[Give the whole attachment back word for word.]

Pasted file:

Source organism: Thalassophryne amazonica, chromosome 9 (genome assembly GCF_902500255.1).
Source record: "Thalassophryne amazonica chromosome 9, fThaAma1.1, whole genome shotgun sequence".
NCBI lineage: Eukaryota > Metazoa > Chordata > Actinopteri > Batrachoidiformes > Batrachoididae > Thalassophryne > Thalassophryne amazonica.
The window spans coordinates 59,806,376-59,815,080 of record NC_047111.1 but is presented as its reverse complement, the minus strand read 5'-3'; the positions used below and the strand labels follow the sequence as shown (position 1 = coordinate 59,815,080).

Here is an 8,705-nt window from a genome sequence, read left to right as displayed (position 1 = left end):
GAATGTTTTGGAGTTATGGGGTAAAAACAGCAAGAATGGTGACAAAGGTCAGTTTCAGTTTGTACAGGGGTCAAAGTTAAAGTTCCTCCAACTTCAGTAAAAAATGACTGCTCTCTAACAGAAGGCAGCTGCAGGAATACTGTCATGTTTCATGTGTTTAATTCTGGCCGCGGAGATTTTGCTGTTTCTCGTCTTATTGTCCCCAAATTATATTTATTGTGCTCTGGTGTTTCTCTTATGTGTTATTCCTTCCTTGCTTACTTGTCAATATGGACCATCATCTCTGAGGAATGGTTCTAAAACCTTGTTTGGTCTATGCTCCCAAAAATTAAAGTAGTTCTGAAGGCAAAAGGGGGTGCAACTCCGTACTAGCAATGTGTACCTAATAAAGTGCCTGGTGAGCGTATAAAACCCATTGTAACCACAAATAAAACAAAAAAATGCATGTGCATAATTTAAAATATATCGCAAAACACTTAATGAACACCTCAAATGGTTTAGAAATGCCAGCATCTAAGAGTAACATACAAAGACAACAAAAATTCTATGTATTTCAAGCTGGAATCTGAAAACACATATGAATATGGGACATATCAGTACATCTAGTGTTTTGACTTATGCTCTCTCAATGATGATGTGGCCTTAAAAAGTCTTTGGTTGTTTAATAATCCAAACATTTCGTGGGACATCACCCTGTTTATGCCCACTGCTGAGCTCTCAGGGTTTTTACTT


Source organism: Thalassophryne amazonica, chromosome 9 (genome assembly GCF_902500255.1).
Source record: "Thalassophryne amazonica chromosome 9, fThaAma1.1, whole genome shotgun sequence".
NCBI lineage: Eukaryota > Metazoa > Chordata > Actinopteri > Batrachoidiformes > Batrachoididae > Thalassophryne > Thalassophryne amazonica.
The window spans coordinates 59,806,376-59,815,080 of record NC_047111.1 but is presented as its reverse complement, the minus strand read 5'-3'; the positions used below and the strand labels follow the sequence as shown (position 1 = coordinate 59,815,080).

Here is an 8,705-nt window from a genome sequence, read left to right as displayed (position 1 = left end):
GAATGTTTTGGAGTTATGGGGTAAAAACAGCAAGAATGGTGACAAAGGTCAGTTTCAGTTTGTACAGGGGTCAAAGTTAAAGTTCCTCCAACTTCAGTAAAAAATGACTGCTCTCTAACAGAAGGCAGCTGCAGGAATACTGTCATGTTTCATGTGTTTAATTCTGGCCGCGGAGATTTTGCTGTTTCTCGTCTTATTGTCCCCAAATTATATTTATTGTGCTCTGGTGTTTCTCTTATGTGTTATTCCTTCCTTGCTTACTTGTCAATATGGACCATCATCTCTGAGGAATGGTTCTAAAACCTTGTTTGGTCTATGCTCCCAAAAATTAAAGTAGTTCTGAAGGCAAAAGGGGGTGCAACTCCGTACTAGCAATGTGTACCTAATAAAGTGCCTGGTGAGCGTATAAAACCCATTGTAACCACAAATAAAACAAAAAAATGCATGTGCATAATTTAAAATATATCGCAAAACACTTAATGAACACCTCAAATGGTTTAGAAATGCCAGCATCTAAGAGTAACATACAAAGACAACAAAAATTCTATGTATTTCAAGCTGGAATCTGAAAACACATATGAATATGGGACATATCAGTACATCTAGTGTTTTGACTTATGCTCTCTCAATGATGATGTGGCCTTAAAAAGTCTTTGGTTGTTTAATAATCCAAACATTTCGTGGGACATCACCCTGTTTATGCCCACTGCTGAGCTCTCAGGGTTTTTACTT